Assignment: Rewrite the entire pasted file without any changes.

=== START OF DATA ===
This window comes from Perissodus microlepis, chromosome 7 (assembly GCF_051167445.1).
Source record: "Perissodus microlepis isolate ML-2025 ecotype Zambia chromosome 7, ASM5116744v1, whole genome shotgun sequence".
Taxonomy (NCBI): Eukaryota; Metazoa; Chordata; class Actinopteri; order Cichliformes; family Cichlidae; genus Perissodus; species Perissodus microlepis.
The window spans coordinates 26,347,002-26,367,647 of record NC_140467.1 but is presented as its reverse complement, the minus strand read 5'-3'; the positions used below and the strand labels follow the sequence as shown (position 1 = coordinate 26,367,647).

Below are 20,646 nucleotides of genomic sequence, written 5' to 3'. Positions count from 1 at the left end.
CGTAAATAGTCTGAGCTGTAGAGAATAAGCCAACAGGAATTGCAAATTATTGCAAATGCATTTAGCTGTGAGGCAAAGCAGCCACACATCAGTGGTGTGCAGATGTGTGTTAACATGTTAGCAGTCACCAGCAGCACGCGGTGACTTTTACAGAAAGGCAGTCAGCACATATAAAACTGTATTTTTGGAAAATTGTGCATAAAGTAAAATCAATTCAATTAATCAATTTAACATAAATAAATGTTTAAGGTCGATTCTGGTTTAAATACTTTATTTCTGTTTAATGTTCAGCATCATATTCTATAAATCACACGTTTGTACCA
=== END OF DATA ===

This window comes from Perissodus microlepis, chromosome 7 (assembly GCF_051167445.1).
Source record: "Perissodus microlepis isolate ML-2025 ecotype Zambia chromosome 7, ASM5116744v1, whole genome shotgun sequence".
Taxonomy (NCBI): Eukaryota; Metazoa; Chordata; class Actinopteri; order Cichliformes; family Cichlidae; genus Perissodus; species Perissodus microlepis.
The window spans coordinates 26,347,002-26,367,647 of record NC_140467.1 but is presented as its reverse complement, the minus strand read 5'-3'; the positions used below and the strand labels follow the sequence as shown (position 1 = coordinate 26,367,647).

Below are 20,646 nucleotides of genomic sequence, written 5' to 3'. Positions count from 1 at the left end.
CGTAAATAGTCTGAGCTGTAGAGAATAAGCCAACAGGAATTGCAAATTATTGCAAATGCATTTAGCTGTGAGGCAAAGCAGCCACACATCAGTGGTGTGCAGATGTGTGTTAACATGTTAGCAGTCACCAGCAGCACGCGGTGACTTTTACAGAAAGGCAGTCAGCACATATAAAACTGTATTTTTGGAAAATTGTGCATAAAGTAAAATCAATTCAATTAATCAATTTAACATAAATAAATGTTTAAGGTCGATTCTGGTTTAAATACTTTATTTCTGTTTAATGTTCAGCATCATATTCTATAAATCACACGTTTGTACCA